Our handler is pretty simple and just makes sure the claim containing the name of the currently logged in user is matching the name of the document owner. In in a real world scenario you could have a more sophisticated handler like maybe a permission service injected via DI, or any kind of custom logic.

To make sure your CustomAuthorizationHandler is called, you must register it as a service by adding the following in the ConfigureServices methos in Startup.cs.

services.AddSingleton<IAuthorizationHandler, CustomAuthorizationHandler>();

Adding unit tests

Now we want to add a couple of unit tests to make sure our CustomAuthorizationHandler works as intended. I’ve added a separate test project and added the necessary references to xUnit.

First I’ll add a test to make sure it succeeds if the current user is the document owner.

[Fact]
public void Handle_WhenCalledWithResourceOwner_ShouldSucceed()
{
    var resource = new Document() {Name = "Homer's document", Owner = "homer.simpson"};
    var user = new ClaimsPrincipal(new ClaimsIdentity(new List<Claim> { new Claim(ClaimTypes.Name, "homer.simpson") }));
    var requirement = new OperationAuthorizationRequirement {Name = "Read"};

    var authzContext = new AuthorizationContext(new List<IAuthorizationRequirement> { requirement }, user, resource);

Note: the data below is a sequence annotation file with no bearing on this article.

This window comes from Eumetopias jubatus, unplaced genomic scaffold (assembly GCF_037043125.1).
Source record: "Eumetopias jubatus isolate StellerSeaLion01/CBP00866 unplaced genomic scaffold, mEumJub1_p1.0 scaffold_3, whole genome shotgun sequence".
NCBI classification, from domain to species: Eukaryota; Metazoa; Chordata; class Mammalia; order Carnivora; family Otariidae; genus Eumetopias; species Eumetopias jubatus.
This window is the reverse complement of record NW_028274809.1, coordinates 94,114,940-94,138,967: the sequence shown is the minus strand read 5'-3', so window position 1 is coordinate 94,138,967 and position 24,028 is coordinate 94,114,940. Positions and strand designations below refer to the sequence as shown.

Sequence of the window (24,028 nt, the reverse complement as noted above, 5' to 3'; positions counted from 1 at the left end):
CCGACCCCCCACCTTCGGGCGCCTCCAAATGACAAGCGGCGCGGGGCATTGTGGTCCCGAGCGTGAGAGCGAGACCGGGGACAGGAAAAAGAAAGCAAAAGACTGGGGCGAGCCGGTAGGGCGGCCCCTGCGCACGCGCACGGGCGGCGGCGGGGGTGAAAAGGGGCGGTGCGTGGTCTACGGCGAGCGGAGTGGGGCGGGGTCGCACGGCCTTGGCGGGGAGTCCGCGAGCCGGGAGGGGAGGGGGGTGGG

var authzHandler = new CustomAuthorizationHandler();
    authzHandler.Handle(authzContext);

    Assert.True(authzContext.HasSucceeded);
}

I’ll also implement a test that checks that the handler does not succeed if the current user is not the document owner. Notice that we check if HasSucceeded is false! We are not checking if HasFailed is true because you should normally not have your authorization handlers Fail.

[Fact]
public void Handle_WhenCalledWithIllegalUser_ShouldNotSucceed()
{
    var resource = new Document() { Name = "Homer's document", Owner = "homer.simpson" };
    var user = new ClaimsPrincipal(new ClaimsIdentity(new List<Claim> { new Claim(ClaimTypes.Name, "ned.flanders") }));
    var requirement = new OperationAuthorizationRequirement { Name = "Read" };

    var authzContext = new AuthorizationContext(new List<IAuthorizationRequirement> { requirement }, user, resource);

    var authzHandler = new CustomAuthorizationHandler();
    authzHandler.Handle(authzContext);

    Assert.False(authzContext.HasSucceeded);
}

You can find a complete sample at https://github.com/henningst/ASPNETCore-AuthorizationDemo

Resources


  1. https://docs.asp.net/en/latest/security/authorization/resourcebased.html